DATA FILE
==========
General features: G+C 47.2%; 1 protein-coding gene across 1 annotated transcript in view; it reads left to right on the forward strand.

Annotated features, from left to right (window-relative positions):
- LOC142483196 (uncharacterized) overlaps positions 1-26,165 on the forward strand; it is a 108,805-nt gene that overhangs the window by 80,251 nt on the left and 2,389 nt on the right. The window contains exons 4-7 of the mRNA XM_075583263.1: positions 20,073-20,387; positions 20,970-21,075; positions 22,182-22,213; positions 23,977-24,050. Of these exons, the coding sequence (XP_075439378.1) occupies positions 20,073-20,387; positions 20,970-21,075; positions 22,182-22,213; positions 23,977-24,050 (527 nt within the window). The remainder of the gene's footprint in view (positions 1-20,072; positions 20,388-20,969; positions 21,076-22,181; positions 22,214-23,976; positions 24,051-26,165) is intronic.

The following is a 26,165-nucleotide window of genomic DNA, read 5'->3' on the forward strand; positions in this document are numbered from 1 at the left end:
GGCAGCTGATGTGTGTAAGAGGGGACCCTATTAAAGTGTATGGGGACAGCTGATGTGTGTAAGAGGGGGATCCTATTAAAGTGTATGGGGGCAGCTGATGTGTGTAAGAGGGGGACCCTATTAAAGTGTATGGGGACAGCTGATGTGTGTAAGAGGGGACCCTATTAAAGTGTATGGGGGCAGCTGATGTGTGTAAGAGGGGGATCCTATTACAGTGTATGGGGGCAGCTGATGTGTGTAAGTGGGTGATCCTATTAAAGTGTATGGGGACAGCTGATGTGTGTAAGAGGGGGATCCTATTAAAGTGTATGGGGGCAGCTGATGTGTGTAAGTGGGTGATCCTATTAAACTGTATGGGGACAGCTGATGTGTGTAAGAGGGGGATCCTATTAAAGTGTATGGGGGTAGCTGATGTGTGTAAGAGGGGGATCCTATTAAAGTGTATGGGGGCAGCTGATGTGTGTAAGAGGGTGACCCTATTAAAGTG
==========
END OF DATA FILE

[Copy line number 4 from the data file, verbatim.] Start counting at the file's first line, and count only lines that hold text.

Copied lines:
The following is a 26,165-nucleotide window of genomic DNA, read 5'->3' on the forward strand; positions in this document are numbered from 1 at the left end: